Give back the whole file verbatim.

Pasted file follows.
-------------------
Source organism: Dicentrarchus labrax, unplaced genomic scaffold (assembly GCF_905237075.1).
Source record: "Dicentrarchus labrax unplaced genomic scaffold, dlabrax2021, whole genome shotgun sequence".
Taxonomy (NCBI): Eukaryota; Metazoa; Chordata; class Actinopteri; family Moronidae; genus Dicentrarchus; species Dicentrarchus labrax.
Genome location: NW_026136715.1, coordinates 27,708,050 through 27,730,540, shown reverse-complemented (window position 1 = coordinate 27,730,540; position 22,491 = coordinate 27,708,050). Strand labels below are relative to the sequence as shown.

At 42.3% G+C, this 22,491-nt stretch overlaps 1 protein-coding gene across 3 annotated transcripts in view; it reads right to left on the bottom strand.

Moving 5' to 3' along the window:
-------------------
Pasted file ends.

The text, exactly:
Source organism: Dicentrarchus labrax, unplaced genomic scaffold (assembly GCF_905237075.1).
Source record: "Dicentrarchus labrax unplaced genomic scaffold, dlabrax2021, whole genome shotgun sequence".
Taxonomy (NCBI): Eukaryota; Metazoa; Chordata; class Actinopteri; family Moronidae; genus Dicentrarchus; species Dicentrarchus labrax.
Genome location: NW_026136715.1, coordinates 27,708,050 through 27,730,540, shown reverse-complemented (window position 1 = coordinate 27,730,540; position 22,491 = coordinate 27,708,050). Strand labels below are relative to the sequence as shown.

At 42.3% G+C, this 22,491-nt stretch overlaps 1 protein-coding gene across 3 annotated transcripts in view; it reads right to left on the bottom strand.

Moving 5' to 3' along the window: